Max Blaeulich - Gatterbauertwo or: Surviving Europe
Die letzten Tage der Menschheit finden ihre Fortsetzung in einem Roman von beklemmender Kühnheit.
Carried off to Europe as a slave, a souvenir of an Africa expedition Gatterbauertwo is second footman to his master Alois Gatterbauer and looking for his home Uganda. After a time of meandering and after many detours he ends up in Hungary, goes to the dogs, and at the home of Count Pallavicini he is to be turned into a cultivated, converted catholic butler. He learns quickly: manners, waiting, German – but most of all he learns to hate. When heir apparent Franz Ferdinand is killed in Serbia and World War I breaks loose he is well prepared for his new role: He goes to war – for a strange emperor, a strange god, and a country that is not his. How can you survive Europe, the wild continent, the permanent war in the heart of darkness? And what does humanity mean, when man is nothing more than a cue ball of foreign powers – slave, soldier, object to look on, object of lust, a commodity? Based on meticulously researched historic material Max Blaeulich draws the picture of a society degenerated to the core: Europe, a culture where moral values have been perverted by racist arrogance and greed; Europe, gloriously stumbling across dead bodies from one catastrophe into the next. The quote from Dostoevsky tunes in for a grotesque pitch. Blaeulich is a master of this field, and he is in good company: Gogol, Canetti, Gombrowicz, Carlo Emilio Gadda, Sergio Pitol, just to name a few. The genre of the grotesque itself is a blossom of baroque art. Blaeulich is a baroque author not only because of his characterisations, but also because of his roaming, straying, slope-searching way of storytelling. LEOPOLD FÖDERMAIER, NZZ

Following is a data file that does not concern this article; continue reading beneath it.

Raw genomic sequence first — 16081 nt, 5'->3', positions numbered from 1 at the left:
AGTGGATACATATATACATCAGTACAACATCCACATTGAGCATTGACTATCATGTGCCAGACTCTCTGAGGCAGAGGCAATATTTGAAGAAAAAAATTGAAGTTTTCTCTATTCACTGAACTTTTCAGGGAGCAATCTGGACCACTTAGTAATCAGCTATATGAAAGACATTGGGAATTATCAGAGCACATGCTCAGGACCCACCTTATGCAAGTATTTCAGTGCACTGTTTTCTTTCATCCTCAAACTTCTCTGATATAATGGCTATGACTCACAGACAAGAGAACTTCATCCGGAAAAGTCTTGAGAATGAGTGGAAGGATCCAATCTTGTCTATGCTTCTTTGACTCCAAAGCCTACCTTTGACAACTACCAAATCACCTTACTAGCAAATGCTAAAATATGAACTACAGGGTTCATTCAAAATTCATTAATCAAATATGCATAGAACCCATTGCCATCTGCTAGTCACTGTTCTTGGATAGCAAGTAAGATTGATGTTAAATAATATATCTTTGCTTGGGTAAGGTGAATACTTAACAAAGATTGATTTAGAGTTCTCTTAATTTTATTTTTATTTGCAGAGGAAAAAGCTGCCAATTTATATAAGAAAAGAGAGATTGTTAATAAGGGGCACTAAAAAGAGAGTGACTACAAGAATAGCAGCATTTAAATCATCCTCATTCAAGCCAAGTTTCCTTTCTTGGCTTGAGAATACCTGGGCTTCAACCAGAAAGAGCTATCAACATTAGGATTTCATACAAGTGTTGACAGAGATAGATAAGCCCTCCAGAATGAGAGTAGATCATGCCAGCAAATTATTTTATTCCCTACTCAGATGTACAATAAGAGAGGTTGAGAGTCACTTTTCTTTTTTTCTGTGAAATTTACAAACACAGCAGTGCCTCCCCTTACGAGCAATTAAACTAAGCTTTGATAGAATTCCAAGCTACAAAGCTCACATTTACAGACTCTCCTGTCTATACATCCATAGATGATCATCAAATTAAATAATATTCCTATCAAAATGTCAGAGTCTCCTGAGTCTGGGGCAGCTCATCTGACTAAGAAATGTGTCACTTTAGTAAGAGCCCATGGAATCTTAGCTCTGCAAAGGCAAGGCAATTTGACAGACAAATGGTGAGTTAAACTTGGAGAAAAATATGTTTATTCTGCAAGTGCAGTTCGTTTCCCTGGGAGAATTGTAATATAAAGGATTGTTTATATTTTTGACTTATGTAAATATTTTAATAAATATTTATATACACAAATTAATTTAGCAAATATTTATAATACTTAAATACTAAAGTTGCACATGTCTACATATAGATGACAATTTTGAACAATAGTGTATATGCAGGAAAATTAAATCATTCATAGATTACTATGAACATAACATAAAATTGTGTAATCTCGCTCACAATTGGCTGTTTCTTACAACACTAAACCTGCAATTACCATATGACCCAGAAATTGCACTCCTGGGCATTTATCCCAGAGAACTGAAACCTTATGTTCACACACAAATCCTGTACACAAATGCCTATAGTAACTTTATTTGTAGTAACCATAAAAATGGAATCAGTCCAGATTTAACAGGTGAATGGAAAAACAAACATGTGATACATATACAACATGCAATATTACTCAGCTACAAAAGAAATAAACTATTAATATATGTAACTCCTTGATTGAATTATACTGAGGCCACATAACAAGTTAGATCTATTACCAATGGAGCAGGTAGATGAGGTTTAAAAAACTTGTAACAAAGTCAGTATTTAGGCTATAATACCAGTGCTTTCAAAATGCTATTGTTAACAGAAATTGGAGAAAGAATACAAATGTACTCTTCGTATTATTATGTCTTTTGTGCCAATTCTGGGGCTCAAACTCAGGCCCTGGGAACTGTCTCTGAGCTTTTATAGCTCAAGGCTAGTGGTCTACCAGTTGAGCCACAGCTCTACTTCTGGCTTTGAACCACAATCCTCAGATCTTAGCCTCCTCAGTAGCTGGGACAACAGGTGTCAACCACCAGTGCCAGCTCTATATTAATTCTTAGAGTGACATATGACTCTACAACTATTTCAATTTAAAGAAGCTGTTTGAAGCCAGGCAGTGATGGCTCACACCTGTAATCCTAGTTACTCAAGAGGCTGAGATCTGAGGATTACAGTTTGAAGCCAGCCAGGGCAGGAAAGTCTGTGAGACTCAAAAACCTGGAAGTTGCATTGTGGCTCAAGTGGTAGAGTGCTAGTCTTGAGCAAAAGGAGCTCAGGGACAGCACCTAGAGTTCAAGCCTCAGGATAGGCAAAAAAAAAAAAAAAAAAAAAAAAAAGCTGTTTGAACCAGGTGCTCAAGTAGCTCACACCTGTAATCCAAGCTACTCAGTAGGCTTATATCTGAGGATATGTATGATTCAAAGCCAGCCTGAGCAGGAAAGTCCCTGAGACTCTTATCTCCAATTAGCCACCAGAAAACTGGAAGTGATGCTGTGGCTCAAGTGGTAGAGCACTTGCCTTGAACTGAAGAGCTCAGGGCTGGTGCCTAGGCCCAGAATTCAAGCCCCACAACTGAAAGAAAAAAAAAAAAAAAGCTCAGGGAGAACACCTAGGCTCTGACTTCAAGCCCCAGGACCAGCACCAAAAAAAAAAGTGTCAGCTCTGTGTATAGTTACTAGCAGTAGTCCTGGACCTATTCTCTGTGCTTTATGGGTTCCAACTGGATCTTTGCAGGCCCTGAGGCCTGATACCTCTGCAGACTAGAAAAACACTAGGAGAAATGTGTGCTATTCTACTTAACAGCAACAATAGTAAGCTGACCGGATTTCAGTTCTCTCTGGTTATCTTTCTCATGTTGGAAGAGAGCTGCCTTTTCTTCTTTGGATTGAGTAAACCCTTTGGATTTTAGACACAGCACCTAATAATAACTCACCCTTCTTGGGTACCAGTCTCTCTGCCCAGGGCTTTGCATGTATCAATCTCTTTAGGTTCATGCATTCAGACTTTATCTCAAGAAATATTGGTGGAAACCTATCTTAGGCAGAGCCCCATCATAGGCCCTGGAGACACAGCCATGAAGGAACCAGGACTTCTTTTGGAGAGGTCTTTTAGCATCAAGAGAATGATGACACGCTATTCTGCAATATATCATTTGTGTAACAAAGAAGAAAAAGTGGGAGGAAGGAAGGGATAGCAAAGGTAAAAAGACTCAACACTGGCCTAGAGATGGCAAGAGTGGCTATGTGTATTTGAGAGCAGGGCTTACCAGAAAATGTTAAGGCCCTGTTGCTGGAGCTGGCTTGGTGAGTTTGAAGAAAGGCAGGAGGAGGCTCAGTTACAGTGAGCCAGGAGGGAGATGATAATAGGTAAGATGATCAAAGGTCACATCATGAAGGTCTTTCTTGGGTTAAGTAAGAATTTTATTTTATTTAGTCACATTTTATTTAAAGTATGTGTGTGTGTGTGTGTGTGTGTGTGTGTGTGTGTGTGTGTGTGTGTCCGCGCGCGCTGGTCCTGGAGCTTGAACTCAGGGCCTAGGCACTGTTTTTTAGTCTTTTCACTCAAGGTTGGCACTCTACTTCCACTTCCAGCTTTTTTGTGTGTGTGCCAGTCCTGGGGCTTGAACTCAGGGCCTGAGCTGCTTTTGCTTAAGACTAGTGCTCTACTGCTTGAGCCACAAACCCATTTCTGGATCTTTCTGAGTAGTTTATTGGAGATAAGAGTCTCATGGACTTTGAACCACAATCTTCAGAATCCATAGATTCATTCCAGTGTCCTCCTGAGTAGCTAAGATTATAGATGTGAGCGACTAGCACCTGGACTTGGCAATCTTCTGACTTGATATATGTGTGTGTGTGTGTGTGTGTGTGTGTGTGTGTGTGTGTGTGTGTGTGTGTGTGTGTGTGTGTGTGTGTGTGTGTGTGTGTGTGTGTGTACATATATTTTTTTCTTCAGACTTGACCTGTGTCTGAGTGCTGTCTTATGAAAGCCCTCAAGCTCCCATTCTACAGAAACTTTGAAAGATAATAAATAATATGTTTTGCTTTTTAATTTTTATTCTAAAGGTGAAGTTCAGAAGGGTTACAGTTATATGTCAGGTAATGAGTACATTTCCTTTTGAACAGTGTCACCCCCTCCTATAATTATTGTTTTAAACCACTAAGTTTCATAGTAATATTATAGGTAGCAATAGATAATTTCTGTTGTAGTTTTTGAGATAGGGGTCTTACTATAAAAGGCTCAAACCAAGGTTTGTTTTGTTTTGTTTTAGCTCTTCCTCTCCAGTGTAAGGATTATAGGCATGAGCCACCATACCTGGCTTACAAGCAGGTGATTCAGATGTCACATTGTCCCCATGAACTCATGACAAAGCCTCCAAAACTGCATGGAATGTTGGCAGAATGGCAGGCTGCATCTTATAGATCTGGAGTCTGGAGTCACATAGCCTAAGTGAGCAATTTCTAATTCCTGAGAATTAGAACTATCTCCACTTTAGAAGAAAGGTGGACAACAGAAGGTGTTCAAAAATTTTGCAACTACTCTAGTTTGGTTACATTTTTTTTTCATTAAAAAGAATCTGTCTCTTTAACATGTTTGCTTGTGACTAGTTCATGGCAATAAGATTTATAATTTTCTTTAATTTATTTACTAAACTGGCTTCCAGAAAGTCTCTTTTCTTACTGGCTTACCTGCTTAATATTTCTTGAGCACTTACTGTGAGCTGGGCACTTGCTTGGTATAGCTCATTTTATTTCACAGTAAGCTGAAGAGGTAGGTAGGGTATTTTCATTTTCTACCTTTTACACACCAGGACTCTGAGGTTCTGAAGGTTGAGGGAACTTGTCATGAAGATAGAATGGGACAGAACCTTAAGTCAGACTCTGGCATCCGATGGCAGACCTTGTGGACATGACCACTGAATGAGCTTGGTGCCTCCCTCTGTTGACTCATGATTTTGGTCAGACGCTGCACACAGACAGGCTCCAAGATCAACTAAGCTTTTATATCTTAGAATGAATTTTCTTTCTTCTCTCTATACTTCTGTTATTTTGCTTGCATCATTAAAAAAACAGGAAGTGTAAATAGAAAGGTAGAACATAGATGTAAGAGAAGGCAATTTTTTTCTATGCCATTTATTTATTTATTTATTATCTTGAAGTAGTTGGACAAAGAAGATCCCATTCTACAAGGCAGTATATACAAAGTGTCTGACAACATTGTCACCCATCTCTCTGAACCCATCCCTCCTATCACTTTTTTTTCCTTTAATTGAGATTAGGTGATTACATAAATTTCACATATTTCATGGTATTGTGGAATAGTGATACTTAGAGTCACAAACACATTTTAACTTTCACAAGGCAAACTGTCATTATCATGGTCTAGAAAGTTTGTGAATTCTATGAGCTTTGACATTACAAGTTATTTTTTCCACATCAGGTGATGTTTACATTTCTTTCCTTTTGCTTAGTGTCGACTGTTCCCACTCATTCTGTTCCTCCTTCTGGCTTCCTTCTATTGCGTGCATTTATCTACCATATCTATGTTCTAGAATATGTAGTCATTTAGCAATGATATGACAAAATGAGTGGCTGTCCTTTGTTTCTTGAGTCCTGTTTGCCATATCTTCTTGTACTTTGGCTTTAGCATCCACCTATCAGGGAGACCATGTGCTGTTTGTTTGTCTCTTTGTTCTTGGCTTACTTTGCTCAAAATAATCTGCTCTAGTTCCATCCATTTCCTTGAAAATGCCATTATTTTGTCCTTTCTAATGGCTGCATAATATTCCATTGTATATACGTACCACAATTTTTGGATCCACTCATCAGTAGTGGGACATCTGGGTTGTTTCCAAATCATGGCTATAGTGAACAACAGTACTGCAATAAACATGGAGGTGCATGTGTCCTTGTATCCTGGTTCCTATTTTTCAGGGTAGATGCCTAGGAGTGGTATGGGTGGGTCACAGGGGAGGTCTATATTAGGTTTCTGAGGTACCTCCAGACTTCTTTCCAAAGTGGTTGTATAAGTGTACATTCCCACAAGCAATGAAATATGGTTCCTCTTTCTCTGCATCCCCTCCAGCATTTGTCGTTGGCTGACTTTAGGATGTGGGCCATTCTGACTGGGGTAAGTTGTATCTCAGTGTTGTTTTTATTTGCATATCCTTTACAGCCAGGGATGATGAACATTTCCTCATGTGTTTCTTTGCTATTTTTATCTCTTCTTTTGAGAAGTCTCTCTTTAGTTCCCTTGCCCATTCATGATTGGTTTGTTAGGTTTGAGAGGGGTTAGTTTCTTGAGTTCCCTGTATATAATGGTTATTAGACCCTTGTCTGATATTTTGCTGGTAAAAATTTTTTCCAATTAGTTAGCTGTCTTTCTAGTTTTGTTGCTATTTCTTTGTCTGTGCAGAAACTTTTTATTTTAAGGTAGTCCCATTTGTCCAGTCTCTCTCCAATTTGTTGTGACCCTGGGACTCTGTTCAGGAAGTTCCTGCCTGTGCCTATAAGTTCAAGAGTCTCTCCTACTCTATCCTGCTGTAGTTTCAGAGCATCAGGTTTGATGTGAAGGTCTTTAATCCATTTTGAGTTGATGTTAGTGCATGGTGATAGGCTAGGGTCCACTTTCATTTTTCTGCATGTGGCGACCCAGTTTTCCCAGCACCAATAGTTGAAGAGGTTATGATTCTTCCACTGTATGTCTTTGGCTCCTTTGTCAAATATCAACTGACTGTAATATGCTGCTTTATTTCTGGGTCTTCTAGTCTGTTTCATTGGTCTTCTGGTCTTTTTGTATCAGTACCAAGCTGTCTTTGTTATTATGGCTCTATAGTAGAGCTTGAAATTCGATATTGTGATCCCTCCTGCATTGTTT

Book details336 pages
format:110 x 190
Release date: 01.08.2006
- World rights available